Friday, July 22, 2011
Here on News N Economics, I’ve generally not commented on the politics of the sovereign debt crisis in Europe. Regular readers are well aware of my skeptical outlook on the growth prospects for countries forced into fiscal austerity amid piles of private-sector leverage, a slowing global recovery, and a central bank with a tightening bias. However, Tyler Cowen points us to various reactions (H/T RJS) – I’ll break my silence here and likewise comment on the latest Eurozone policy response.
The latest response to the Euro area banking, economic, and now fiscal crisis was heavy on promises and light on details and substance. Specifically, it outlines 16 different measures on 4 pages of text. The optimists – you know, the ‘glass half full types’ – see the ‘increased flexibility’ of the EFSF fund, or point 8. of the announcement, as a boon to the single-currency union. I see it as one step closer to the point where Eurozone policy makers will ultimately decide whether they're willing to institute a policy to keep the 17-country 'zone' together or let it fail.
Point 8. gives the European Financial Stability Fund (EFSF) the ability to do the following with ‘appropriate conditionality’: act on the basis of a precautionary programme; finance recapitalization of the banks for countries not in the EFSF programme; and purchase bonds on the secondary market (what the ECB was doing under its Security Markets Programme).
This is all fine and dandy; but these measures will do nothing to stem the contagion. Basically, the size of the EFSF is effectively too small to really make a difference, 323 billion euros remaining (note too that the 'full' EFSF lending capacity, 440 billion euros, has only been agreed upon, not yet ratified by all the governments at this time). If Ireland or Portugal were to need new assistance - this is not unlikely, in my view, given recent data coming out of Europe (H/T Credit Writedowns) - the remaining funds would quickly dissipate. Forget about Italy - it's too big. According to Bloomberg (not shown) 418 billion euros worth of Italian sovereign debt will mature through 2012.
The size needs to be bigger, yes, but this clinging to conditionality of fiscal austerity is the true weak link. “Strict”, “appropriate”, or “adequate” conditionality is a prerequisite for accessing the EFSF in any form. Conditionality for an autonomous sovereign government without autonomous monetary policy means fiscal austerity. And fiscal austerity for Europe means growth risk. And growth risk is now morphing into sovereign risk via weak domestic demand and rising fiscal deficits. There’s practically no way out except under fiscal union - or some version of it - and this must entail (literally) unconditional transfers.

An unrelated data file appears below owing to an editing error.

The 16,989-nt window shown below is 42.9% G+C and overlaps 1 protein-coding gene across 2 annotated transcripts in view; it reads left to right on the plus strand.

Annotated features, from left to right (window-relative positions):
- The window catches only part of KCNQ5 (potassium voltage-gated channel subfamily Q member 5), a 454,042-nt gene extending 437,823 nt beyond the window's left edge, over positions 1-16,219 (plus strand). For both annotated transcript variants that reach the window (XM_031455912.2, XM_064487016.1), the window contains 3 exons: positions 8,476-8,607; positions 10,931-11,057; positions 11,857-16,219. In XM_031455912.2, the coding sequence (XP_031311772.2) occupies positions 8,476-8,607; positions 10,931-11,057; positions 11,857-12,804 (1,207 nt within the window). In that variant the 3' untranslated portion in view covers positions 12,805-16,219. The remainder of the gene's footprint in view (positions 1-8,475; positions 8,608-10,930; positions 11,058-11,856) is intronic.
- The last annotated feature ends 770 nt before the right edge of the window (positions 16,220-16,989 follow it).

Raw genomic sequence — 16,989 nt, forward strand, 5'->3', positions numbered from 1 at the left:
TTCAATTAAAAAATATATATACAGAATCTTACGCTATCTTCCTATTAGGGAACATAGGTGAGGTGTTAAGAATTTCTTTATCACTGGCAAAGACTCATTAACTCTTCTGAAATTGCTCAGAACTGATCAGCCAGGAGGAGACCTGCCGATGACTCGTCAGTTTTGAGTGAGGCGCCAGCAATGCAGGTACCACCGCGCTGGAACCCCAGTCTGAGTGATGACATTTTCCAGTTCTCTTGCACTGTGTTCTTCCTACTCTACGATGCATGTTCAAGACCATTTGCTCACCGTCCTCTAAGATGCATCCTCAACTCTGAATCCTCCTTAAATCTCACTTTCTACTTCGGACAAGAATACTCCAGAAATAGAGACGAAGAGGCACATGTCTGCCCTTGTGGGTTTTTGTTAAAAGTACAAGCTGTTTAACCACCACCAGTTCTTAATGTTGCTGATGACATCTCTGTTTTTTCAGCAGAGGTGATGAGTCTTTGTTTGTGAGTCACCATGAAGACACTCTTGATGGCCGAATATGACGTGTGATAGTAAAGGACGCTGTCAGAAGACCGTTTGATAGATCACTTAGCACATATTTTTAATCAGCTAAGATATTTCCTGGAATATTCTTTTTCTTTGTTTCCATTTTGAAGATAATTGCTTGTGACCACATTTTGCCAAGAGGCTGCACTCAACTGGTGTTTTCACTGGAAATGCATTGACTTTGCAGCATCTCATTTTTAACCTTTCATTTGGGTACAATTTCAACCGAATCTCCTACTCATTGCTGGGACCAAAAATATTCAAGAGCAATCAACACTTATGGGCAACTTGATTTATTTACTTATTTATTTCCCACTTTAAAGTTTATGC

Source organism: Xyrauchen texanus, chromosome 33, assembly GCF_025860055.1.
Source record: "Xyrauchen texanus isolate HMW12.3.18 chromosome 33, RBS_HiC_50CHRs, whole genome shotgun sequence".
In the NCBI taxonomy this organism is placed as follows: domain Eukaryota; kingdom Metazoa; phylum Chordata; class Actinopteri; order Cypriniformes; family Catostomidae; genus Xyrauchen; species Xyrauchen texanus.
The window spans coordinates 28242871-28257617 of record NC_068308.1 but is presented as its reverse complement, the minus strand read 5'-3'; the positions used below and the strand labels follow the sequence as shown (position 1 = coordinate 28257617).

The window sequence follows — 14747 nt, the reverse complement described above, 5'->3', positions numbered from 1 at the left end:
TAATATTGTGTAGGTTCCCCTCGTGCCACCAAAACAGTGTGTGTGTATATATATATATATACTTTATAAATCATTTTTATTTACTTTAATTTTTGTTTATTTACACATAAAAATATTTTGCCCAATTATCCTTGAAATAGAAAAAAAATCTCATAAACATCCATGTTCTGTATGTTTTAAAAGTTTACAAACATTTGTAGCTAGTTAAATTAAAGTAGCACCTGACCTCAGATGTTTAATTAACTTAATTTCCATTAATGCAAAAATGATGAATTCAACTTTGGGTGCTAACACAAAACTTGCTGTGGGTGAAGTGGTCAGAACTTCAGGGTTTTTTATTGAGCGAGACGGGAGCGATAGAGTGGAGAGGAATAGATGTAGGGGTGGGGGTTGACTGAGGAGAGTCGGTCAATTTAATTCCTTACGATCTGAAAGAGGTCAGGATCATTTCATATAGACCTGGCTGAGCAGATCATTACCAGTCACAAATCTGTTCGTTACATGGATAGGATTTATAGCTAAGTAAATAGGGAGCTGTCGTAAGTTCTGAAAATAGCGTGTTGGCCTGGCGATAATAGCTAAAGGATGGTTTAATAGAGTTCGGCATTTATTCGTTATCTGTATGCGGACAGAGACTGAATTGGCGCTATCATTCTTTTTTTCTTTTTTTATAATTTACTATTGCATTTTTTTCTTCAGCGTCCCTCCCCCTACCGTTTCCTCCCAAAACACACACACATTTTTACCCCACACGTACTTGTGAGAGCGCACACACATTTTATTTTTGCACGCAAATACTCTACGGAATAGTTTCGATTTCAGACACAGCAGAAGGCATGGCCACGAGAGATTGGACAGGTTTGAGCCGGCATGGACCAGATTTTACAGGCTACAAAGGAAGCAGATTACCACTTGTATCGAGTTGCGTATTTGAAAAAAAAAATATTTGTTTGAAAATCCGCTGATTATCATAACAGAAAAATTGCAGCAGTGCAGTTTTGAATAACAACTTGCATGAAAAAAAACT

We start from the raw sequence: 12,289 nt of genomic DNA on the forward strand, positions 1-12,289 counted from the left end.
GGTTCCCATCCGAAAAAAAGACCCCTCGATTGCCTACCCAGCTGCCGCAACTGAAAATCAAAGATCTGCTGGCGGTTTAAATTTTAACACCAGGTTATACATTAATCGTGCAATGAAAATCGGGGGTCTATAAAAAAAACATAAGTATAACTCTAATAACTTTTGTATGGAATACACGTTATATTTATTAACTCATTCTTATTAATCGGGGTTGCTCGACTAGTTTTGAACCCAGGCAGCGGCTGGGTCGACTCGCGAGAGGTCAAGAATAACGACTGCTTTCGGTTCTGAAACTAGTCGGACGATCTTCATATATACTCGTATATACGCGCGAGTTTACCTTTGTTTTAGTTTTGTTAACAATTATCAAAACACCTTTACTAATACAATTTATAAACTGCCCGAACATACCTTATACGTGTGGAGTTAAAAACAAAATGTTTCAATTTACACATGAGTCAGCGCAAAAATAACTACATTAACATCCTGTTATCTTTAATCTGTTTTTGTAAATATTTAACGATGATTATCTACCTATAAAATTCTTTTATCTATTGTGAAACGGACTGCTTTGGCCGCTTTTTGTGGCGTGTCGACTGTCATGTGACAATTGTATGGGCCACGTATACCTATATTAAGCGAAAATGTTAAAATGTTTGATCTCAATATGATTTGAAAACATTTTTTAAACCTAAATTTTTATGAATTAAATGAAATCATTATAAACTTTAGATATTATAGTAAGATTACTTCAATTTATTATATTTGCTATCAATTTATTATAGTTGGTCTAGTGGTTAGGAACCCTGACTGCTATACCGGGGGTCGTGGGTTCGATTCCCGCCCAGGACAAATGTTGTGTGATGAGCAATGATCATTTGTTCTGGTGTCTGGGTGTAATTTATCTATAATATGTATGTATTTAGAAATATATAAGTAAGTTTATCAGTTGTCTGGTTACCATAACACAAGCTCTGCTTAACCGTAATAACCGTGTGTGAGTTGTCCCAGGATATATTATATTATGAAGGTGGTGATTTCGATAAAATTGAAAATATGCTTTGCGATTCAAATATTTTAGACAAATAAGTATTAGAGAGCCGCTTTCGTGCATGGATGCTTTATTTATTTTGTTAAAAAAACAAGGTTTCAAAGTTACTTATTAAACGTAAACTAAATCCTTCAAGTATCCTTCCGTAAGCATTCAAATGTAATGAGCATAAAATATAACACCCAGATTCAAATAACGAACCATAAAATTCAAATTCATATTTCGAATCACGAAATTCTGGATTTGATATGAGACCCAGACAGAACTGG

It’s not a currency crisis, it’s a bond market crisis.
One can point to market reaction as testament that yesterday’s announcement was a successful response. Since July 18th (the day that bond investors started the long-standing tradition of “buying the rumor”) 10-yr yields across the Euro area fell precipitously: 171 bps in Portugal, 54 bps in Italy, 55 bps in Spain, 219 bps in Ireland, and a quick 353 bps in Greece. The biggest moves were in Ireland, Portugal, and Greece, where the curves shifted to reflect the lower borrowing costs and longer loan maturities. Furthermore, the euro gained 1.8% against the US dollar (+2.24% through yesterday).
It’s all about levels. Despite the quick drop in yields, today’s spread of 10-yr Periphery bonds over a like German bund reflects a substantial mismatch of risk: 815 bps for Portugal (that’s Portugal must pay 8.15% effective interest on a 10-yr bond above Germany’s 2.8% 10-yr borrowing cost), 262 bps for Italy, 296 bps in Spain, 907 bps in Ireland, and a completely unmanageable 1,187 bps for Greece. Note, Greece, Ireland, and Portugal do not pay these rates, since they are blanketed for now under an EFSF program or bilateral loans. Ironically, despite the clear crisis in bond markets, the euro is up 12.6% against the dollar in the last year.
A friend pointed me to a CNBC interview with Warren Buffett from July 7: This is what he said when asked about the Euro area: “When you have 17 countries that all have the same currency, and the yields on their bonds are dramatically different, the situation is not solved.”
He’s right. If the US States are any comparison, let’s see what a ‘divergence’ in pricing and risk should mean for a single-currency union. A AAA 10-yr Maryland municipal bond trades at 2.68%, while the worst (in pricing) of the States, Illinois, which is rated at A1/A+, trades at 3.98%. That’s a 130 bps risk premium for a 4 notch rating differential. Forget the ‘worst’ in Europe, Greece, because it’s about to go into default. Or even the next or next or next worst in European bond pricing (in order, these would be Ireland, Portugal, Spain, and Italy). But Belgium, an Aa1/AA+ country is trading at 145 bps over the AAA Germany and just one notch lower in rating, Aa2/AA+. Something’s wrong here; bond markets are still in crisis mode.
This policy response is not a boon to the Eurozone, it’s just a step closer to the crisis point - the point where policy will determine whether the euro dies or survives.